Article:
“That’s not going to happen.”
In just five words, Buzz Aldrin casually broke my heart. Which is to say, the former astronaut-turned-rapper reminded me that despite the haze of nostalgia surrounding the 40th anniversary of the Moon landing, Aldrin is still very much an engineer, a logician who deals in pragmatic extremes. Not some romantic willing to dive into hyperbole or seemingly-pointless hypotheticals.
The question prompting the above response seemed simple enough at the time: “If you could go back for another Moon walk or orbit Mars tomorrow, which would you choose?”
A total softball question, I admit, but I’d just spent the last half hour listening to Aldrin mostly ramble and rehash much of what he’s already said about NASA’s failures, China, why we should focus on Mars, and more. Not all that surprising, considering Xeni found Aldrin relatively incoherent when she interviewed him a year ago.
However, I had figured a simple question like this might ground us, get the 79-year-old legend reflective &mdash possibly even a little misty-eyed &mdash or at least waxing semi-poetic. After all, Aldrin took part in one of the most glorious spectacles ever captured on film, an event which garnered what was, at the time, the most-watched live TV broadcast ever (some 600 million viewers). Getting to the Moon is still the gold standard to which invention and engineering can frequently be compared &mdash i.e. “We’ve gone to the Moon, but I still can’t get cell phone reception in my home?”
All I wanted was for Aldrin to utter something like: “Well, my boy, I’d orbit Mars, because it’s somewhere we’ve never been. And we should never stop pushing the limits of what’s possible.” etc. etc.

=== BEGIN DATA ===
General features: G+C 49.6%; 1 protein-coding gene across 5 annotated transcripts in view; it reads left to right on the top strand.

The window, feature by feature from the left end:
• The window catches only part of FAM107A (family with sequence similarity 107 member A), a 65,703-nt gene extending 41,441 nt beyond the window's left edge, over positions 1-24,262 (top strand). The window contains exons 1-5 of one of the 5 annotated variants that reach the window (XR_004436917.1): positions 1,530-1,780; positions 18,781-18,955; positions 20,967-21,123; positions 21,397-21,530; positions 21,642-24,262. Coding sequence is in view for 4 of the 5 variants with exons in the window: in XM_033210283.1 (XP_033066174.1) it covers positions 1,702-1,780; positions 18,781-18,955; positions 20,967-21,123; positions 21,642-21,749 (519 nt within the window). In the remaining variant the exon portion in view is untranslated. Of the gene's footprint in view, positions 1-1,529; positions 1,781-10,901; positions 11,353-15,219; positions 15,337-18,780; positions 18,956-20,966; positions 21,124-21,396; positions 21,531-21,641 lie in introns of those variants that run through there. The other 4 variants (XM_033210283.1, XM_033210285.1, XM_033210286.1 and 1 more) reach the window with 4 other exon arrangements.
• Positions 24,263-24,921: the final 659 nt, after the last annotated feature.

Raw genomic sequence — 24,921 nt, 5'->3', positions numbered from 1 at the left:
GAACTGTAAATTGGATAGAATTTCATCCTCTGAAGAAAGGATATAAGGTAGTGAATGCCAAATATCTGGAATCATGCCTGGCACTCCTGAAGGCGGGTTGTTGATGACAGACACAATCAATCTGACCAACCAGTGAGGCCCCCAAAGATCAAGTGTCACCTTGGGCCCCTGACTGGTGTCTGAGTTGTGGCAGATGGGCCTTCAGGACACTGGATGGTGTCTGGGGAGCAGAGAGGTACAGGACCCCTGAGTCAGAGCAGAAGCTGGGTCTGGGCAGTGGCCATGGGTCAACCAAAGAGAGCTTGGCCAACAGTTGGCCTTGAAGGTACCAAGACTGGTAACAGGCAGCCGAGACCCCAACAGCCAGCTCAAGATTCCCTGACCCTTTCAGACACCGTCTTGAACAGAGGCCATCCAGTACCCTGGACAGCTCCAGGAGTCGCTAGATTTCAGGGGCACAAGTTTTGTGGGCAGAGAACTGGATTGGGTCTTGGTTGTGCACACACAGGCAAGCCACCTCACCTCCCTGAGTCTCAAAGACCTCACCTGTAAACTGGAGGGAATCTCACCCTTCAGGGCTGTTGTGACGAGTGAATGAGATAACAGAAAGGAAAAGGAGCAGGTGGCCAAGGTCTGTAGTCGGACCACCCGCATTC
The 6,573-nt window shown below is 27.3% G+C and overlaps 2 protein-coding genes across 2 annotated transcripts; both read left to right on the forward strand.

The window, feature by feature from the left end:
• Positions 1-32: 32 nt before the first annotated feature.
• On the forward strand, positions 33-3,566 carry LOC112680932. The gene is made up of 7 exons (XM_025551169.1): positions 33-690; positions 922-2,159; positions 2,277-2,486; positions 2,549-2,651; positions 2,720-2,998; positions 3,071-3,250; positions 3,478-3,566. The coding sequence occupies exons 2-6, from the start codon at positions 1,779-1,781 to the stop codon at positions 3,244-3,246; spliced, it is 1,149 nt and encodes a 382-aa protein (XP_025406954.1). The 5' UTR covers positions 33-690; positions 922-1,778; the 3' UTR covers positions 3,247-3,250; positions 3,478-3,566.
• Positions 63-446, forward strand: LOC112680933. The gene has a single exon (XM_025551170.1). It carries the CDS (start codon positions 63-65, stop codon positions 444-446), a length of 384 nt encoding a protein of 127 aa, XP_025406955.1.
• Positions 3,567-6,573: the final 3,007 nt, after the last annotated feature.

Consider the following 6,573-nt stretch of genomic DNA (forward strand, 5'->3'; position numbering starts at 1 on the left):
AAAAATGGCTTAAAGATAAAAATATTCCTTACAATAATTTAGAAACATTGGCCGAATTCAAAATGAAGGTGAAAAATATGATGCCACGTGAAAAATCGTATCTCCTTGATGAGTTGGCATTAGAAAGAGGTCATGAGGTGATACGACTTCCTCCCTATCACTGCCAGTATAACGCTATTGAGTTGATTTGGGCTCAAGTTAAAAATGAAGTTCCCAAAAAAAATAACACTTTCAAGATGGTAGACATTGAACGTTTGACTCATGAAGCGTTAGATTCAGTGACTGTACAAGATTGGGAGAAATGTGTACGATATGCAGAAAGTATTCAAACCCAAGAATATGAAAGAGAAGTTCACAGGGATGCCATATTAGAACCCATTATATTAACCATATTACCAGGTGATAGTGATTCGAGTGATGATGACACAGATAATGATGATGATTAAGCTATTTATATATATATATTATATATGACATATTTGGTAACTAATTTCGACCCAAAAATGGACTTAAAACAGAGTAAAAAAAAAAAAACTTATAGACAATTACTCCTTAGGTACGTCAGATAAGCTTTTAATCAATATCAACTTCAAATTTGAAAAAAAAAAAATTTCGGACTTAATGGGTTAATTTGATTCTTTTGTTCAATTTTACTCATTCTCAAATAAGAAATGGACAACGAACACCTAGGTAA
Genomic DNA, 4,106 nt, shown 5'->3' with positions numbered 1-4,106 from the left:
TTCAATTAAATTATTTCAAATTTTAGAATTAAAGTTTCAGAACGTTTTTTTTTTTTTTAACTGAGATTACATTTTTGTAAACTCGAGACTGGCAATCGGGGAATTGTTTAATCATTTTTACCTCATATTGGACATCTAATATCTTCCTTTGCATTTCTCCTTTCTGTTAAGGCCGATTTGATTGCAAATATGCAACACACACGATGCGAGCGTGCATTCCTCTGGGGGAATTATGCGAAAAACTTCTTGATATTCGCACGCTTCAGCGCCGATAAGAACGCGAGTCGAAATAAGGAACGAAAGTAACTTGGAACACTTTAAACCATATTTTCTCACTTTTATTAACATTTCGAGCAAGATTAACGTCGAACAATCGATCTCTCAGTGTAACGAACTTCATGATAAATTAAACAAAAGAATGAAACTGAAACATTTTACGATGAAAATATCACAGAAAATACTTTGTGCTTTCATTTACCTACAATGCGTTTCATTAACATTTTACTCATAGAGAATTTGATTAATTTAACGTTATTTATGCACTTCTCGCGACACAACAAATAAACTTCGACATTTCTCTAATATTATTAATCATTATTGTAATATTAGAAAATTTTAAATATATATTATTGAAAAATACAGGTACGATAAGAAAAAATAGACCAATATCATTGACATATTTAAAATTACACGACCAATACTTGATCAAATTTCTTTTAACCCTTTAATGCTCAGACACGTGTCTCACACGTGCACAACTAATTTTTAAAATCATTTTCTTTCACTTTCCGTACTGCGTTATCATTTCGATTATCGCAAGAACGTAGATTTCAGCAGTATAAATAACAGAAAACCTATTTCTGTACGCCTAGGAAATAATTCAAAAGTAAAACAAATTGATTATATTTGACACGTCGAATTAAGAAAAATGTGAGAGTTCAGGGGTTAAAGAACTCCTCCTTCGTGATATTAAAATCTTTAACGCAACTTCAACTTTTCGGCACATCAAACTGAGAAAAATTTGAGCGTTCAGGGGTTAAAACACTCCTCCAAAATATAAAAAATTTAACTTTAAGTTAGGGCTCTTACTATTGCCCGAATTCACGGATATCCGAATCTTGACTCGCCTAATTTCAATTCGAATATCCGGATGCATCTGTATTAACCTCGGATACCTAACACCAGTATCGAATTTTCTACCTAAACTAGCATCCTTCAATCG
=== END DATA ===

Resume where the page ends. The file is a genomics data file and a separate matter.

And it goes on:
Find out what he actually said, after the jump, along with more reflections with/of/from the man Snoop Dogg now calls “Doc Ron,” a shortened version of Aldrin’s nickname “Dr. Rendezvous.”
photo by NASA via Boston Globe via Todd Lappin“I couldn’t go tomorrow even if I wanted,” Aldrin continued, “First of all there’s training. And we don’t have the capability to get there [Mars] just yet. Also, I’ve already had my turn. There’s a long list of people that deserve to go before me.”
I understand his point, especially that last one. It’s a sentiment shared by many, like those involved with the Artemis Project which puts it this way: “12 men have walked on the Moon. When do you get to go?” Aldrin, too, has explored this idea with ShareSpace, a non-profit he founded to support the democratization of space tourism.
Yet, at the same time, I didn’t need Aldrin to deconstruct why my question was improbable. I know it’s improbable, which is why I pressed on.
“Right,” I replied, “But hypothetically, let’s say Richard Branson calls you up tomorrow and says, ‘I’ve got the tech; you won’t be stepping on anyone’s toes to go; where you travel is your decision…’ Which would you choose?”
Alas, no dice. In the slightest.
“Branson doesn’t have that technology,” Aldrin answered matter of factly. Then, seemingly realizing our conversation wasn’t going where I’d probably wanted, he added, “Look, I’m pretty literal; that’s all.”
To be fair, other reporters have experienced this side of Aldrin. “We didn’t go there to have feelings or thoughts,” he recently told one journalist. “We went there to do things and to report on the things that we did.”
Aldrin walking on the Moon.
It’s actually a wonder I even got to speak with Aldrin. Never mind it was two days before he was set to embark on his “40th Anniversary Tour” &mdash which his publicist, whose official title is “Mission Control Director,” said was booked solid with interviews from 6am to 6pm.
Instead, consider that for a number of years Aldrin was not only completely adverse to giving interviews, but lost in depression and alcoholism. As Susan Faludi recounts in Stiffed: The Betrayal of the American Man, Aldrin’s rise and fall came rather quickly.